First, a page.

I think pwno and Eric Johnson are right. The "Wanting to ban" and "Moral acceptability" scores don't seem very well correlated with [un]willingness to enhance: that's quite suspicious in my opinion.
It seems like the final five are more linked to social and mating status, and people wouldn't want to admit they aren't already near the top for those traits, or at least nicely above average. "I desire to enhance" shades into "I admit a deficit."
Very interesting results. I'm reminded of a Woody Allen line from the hilarious Small Time Crooks: "I've always wanted to know how to spell Connecticut."
Learning a musical instrument or foreign language are things people can do. It requires effort, but it doable. Why then don't more people speak a foreign language or play a muscial instrument?
Do people really "want" to enhance those abilities? Or do they "want to want" to enhance those abilities?
I think quite the opposite. A sad book, movie or even picture can easily make people more empathetic towards something. Memory capacity can't be improved that quickly.
I think people are willing to admit they want to improve in areas that it's more socially acceptable to need improvement in.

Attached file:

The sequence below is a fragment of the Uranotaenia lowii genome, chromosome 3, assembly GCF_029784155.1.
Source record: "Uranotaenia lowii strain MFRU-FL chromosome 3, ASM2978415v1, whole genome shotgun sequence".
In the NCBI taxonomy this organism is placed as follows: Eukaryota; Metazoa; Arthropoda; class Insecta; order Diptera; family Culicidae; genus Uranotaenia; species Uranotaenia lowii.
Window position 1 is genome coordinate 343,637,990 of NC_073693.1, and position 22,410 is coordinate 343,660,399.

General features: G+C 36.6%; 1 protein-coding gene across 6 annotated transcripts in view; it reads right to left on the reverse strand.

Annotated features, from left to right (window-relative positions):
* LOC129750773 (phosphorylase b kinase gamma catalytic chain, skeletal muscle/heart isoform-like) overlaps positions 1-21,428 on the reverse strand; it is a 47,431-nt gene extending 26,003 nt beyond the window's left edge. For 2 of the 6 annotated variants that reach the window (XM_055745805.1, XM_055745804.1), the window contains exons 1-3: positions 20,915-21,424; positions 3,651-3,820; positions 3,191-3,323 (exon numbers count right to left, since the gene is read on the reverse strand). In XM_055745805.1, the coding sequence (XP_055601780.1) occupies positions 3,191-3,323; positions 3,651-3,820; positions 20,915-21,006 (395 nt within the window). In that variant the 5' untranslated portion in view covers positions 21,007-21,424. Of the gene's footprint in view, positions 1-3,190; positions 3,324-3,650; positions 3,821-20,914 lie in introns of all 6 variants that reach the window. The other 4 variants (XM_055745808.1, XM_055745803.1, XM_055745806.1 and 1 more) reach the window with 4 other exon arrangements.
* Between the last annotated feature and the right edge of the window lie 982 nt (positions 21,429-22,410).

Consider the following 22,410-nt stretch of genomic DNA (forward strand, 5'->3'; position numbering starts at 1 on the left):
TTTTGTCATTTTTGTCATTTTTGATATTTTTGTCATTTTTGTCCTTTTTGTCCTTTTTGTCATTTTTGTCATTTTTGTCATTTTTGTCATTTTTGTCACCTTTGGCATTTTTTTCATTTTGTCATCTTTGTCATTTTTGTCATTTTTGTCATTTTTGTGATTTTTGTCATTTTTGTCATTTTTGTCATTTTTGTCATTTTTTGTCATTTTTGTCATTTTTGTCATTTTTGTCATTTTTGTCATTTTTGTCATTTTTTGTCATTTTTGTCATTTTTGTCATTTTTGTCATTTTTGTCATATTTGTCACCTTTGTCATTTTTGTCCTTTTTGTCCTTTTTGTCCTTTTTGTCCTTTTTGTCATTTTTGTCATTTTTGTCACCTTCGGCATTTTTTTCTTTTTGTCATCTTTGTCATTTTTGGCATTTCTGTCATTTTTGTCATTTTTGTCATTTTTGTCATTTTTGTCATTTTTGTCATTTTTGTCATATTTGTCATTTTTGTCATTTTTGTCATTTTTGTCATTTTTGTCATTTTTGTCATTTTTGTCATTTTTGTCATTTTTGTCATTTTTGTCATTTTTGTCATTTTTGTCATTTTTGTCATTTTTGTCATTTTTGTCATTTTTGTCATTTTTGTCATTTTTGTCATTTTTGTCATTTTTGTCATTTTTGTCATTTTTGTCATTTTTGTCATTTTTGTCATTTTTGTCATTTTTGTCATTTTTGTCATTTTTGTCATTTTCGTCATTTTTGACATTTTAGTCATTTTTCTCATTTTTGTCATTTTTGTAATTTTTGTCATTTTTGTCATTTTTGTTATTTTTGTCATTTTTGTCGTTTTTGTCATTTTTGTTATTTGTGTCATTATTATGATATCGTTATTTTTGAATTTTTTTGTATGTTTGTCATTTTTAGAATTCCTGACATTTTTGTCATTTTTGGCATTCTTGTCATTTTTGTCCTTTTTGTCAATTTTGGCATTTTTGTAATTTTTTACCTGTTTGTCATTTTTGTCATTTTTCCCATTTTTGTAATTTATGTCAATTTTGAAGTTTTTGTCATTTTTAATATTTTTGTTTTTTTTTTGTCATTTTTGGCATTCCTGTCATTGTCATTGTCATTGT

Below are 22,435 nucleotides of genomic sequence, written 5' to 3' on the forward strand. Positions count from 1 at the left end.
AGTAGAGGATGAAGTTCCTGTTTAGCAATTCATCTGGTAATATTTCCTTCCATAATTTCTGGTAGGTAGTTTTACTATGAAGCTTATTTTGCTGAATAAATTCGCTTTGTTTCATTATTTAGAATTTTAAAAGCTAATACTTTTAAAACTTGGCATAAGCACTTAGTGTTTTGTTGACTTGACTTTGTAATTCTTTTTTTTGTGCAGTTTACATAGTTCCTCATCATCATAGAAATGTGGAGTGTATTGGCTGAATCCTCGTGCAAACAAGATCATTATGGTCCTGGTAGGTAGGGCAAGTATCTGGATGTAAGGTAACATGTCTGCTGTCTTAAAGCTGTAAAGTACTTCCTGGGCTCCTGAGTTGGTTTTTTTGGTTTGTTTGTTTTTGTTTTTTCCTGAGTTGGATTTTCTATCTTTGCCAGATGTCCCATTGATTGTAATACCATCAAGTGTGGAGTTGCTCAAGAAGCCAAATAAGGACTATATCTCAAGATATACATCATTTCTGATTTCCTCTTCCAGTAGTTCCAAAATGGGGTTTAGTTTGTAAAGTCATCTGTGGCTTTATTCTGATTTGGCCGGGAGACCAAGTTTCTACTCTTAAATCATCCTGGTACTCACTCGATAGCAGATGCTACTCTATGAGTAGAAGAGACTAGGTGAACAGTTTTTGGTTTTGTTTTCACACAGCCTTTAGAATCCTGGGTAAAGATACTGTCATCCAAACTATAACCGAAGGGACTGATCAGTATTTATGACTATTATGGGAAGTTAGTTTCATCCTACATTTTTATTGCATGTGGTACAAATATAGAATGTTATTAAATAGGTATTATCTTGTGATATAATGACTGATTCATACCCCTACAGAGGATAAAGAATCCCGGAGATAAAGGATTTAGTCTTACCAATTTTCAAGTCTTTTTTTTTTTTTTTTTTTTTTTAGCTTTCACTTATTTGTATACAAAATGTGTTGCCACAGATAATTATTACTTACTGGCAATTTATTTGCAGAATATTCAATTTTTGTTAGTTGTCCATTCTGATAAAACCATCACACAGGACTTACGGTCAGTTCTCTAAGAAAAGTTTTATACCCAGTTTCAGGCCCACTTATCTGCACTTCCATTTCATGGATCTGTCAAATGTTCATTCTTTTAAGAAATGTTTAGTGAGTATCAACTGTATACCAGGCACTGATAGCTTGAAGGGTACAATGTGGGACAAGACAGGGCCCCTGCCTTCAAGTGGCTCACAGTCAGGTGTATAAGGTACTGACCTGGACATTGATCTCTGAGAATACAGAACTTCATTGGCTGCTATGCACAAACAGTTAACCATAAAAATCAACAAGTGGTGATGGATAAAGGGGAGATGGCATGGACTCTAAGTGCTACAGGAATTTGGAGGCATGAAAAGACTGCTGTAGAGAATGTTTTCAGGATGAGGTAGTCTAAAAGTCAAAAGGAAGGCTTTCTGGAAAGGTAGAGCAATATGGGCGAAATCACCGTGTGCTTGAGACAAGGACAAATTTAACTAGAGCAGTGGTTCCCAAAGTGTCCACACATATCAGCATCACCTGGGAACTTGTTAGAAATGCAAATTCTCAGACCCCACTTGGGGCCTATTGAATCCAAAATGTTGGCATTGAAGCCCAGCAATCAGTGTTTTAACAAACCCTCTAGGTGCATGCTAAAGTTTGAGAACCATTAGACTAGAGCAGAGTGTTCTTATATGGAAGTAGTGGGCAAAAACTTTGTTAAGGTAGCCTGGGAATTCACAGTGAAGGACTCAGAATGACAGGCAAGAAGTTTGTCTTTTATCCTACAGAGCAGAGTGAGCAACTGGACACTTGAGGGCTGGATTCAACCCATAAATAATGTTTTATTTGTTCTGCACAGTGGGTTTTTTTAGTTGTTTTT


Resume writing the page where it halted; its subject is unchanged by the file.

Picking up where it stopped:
I wonder if this has anything to do with being a part of a community, and working with others--if we keep changing, we might be hard to work with. The more I identify with a certain trait, probably the more likely other people identify that trait with me, so if I become more able in that trait, it might create confusion when others are trying to coordinate with me.
"You're self confident, so we thought you could deal well with this, but we know you're not so self confident to deal with this other problem, so we came to help with that one--but you seem to have dealt with it on your own, unexpectedly, because you developed more self confidence, and now we've wasted our time." You'd think that people would learn and adjust though, so I'm not so sure this explanation works. There does vaguely seem like some value in remaining who you are to help in coordinating with friends.
Another angle is competition--if you're the best at something in your group, what incentive do you have to get better--I think of dominant companies in an industry versus upstarts and less dominant companies in that industry--you'd be more concerned with suppressing competition in your ecological niche, maybe, or perhaps expanding into other niches where you aren't dominant as an insurance policy against rough times in your own niche, maybe.
Shouldn't there be some sort of analysis about how the method of improvement affects people's willingness to try it? I think people would be much more likely to want to improve an aspect of their brain through thinking exercises than through pharmaceuticals. It seems more plausible that (say) memory could be improved through exercises but empathy would require drugs.